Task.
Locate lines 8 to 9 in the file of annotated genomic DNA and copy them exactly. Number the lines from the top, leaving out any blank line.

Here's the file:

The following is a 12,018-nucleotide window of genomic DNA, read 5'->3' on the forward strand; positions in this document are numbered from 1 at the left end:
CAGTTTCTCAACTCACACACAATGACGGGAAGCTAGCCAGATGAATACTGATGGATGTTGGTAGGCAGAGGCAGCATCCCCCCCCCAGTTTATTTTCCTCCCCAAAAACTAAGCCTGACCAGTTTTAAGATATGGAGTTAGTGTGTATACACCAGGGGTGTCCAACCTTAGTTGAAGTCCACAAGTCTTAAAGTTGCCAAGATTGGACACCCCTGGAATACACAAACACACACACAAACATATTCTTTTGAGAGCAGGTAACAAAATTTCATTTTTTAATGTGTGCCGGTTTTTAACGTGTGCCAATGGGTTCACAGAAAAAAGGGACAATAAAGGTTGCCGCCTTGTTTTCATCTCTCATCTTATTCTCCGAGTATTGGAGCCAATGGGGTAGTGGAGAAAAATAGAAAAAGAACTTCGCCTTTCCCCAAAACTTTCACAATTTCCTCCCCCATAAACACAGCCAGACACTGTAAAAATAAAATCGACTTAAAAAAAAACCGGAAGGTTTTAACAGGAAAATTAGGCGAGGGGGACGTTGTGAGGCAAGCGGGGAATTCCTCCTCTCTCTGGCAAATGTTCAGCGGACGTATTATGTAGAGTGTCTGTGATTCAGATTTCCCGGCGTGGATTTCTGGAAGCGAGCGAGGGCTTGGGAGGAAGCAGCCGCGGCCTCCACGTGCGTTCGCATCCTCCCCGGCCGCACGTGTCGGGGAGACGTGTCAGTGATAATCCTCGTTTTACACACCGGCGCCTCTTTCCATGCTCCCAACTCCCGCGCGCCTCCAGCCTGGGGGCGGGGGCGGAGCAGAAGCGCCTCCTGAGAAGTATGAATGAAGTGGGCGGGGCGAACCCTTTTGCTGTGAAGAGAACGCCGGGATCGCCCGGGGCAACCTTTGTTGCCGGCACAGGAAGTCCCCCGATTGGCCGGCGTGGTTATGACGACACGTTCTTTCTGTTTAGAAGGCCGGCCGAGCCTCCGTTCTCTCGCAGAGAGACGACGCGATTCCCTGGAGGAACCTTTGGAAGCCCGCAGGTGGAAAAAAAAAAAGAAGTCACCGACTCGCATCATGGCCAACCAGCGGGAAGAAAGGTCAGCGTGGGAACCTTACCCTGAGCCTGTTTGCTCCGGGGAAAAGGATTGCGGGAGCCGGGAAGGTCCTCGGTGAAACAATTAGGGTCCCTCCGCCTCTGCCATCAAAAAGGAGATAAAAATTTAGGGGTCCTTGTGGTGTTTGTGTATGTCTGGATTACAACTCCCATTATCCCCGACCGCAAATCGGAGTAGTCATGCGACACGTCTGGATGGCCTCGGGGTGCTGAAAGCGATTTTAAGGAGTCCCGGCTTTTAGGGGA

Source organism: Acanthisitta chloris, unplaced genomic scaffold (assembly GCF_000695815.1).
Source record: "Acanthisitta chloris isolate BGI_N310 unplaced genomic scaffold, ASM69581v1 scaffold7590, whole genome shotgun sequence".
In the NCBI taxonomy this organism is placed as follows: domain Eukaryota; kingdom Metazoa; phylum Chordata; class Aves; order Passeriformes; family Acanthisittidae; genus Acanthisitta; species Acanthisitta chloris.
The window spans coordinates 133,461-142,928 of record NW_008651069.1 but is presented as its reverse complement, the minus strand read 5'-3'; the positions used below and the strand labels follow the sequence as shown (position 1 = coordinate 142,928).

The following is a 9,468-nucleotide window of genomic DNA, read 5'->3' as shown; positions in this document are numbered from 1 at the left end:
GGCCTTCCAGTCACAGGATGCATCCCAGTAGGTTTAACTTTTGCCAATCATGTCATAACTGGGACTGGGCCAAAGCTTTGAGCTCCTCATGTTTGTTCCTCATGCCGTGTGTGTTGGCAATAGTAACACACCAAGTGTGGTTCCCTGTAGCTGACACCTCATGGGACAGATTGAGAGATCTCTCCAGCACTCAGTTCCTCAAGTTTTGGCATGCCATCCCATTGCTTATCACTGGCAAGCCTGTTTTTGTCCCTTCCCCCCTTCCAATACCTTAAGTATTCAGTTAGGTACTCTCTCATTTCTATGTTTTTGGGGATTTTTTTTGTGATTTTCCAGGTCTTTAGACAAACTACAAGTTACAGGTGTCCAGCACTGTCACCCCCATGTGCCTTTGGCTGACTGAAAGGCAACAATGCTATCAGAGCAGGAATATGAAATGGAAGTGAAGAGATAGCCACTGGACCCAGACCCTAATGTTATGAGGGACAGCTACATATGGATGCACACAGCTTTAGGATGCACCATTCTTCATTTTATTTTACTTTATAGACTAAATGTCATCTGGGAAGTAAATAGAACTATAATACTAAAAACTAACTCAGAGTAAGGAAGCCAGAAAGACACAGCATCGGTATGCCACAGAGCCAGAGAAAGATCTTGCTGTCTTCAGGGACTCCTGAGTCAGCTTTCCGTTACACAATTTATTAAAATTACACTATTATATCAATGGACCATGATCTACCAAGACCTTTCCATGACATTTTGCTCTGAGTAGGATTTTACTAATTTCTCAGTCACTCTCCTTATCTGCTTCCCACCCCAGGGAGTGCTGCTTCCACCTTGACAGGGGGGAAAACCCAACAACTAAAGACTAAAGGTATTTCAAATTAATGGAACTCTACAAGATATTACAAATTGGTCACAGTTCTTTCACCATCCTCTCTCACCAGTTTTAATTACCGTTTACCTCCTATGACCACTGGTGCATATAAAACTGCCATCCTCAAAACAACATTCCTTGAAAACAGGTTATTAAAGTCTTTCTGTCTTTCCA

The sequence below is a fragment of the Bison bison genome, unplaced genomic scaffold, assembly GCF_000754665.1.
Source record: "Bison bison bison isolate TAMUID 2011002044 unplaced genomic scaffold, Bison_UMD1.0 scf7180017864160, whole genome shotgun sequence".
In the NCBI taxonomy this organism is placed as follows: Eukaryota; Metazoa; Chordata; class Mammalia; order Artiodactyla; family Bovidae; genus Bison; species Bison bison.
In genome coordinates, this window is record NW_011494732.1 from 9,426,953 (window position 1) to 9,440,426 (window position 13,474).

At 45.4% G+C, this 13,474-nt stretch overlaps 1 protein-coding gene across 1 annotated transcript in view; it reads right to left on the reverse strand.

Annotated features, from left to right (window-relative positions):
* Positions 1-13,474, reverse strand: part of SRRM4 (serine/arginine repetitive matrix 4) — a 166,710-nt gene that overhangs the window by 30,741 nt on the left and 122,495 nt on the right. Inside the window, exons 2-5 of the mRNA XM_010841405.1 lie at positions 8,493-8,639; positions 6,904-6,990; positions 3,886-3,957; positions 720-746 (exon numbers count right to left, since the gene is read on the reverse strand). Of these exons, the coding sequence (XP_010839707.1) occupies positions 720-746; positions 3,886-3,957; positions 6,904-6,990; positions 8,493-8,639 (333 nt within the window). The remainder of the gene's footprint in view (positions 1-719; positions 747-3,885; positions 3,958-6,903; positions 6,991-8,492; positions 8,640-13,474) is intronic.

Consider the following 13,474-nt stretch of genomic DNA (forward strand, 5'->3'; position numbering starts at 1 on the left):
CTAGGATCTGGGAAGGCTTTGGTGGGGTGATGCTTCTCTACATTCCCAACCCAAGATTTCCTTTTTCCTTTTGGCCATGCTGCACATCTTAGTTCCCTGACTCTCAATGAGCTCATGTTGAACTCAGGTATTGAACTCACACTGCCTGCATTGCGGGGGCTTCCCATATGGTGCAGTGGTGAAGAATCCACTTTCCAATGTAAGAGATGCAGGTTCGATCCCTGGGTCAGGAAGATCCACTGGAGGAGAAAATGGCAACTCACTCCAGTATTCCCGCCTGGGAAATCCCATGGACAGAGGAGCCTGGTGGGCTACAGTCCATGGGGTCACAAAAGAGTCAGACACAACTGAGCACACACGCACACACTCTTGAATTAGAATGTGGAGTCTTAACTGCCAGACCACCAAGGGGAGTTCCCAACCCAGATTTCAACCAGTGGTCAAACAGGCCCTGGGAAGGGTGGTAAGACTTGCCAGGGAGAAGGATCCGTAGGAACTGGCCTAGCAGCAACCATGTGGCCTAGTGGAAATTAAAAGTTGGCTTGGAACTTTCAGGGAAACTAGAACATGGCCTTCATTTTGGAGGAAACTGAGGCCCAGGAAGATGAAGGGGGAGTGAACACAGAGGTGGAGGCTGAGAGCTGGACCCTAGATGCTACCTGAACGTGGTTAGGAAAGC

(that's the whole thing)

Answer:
GGCCTTCCAGTCACAGGATGCATCCCAGTAGGTTTAACTTTTGCCAATCATGTCATAACTGGGACTGGGCCAAAGCTTTGAGCTCCTCATGTTTGTTCCTCATGCCGTGTGTGTTGGCAATAGTAACACACCAAGTGTGGTTCCCTGTAGCTGACACCTCATGGGACAGATTGAGAGATCTCTCCAGCACTCAGTTCCTCAAGTTTTGGCATGCCATCCCATTGCTTATCACTGGCAAGCCTGTTTTTGTCCCTTCCCCCCTTCCAATACCTTAAGTATTCAGTTAGGTACTCTCTCATTTCTATGTTTTTGGGGATTTTTTTTGTGATTTTCCAGGTCTTTAGACAAACTACAAGTTACAGGTGTCCAGCACTGTCACCCCCATGTGCCTTTGGCTGACTGAAAGGCAACAATGCTATCAGAGCAGGAATATGAAATGGAAGTGAAGAGATAGCCACTGGACCCAGACCCTAATGTTATGAGGGACAGCTACATATGGATGCACACAGCTTTAGGATGCACCATTCTTCATTTTATTTTACTTTATAGACTAAATGTCATCTGGGAAGTAAATAGAACTATAATACTAAAAACTAACTCAGAGTAAGGAAGCCAGAAAGACACAGCATCGGTATGCCACAGAGCCAGAGAAAGATCTTGCTGTCTTCAGGGACTCCTGAGTCAGCTTTCCGTTACACAATTTATTAAAATTACACTATTATATCAATGGACCATGATCTACCAAGACCTTTCCATGACATTTTGCTCTGAGTAGGATTTTACTAATTTCTCAGTCACTCTCCTTATCTGCTTCCCACCCCAGGGAGTGCTGCTTCCACCTTGACAGGGGGGAAAACCCAACAACTAAAGACTAAAGGTATTTCAAATTAATGGAACTCTACAAGATATTACAAATTGGTCACAGTTCTTTCACCATCCTCTCTCACCAGTTTTAATTACCGTTTACCTCCTATGACCACTGGTGCATATAAAACTGCCATCCTCAAAACAACATTCCTTGAAAACAGGTTATTAAAGTCTTTCTGTCTTTCCA

The sequence below is a fragment of the Bison bison genome, unplaced genomic scaffold, assembly GCF_000754665.1.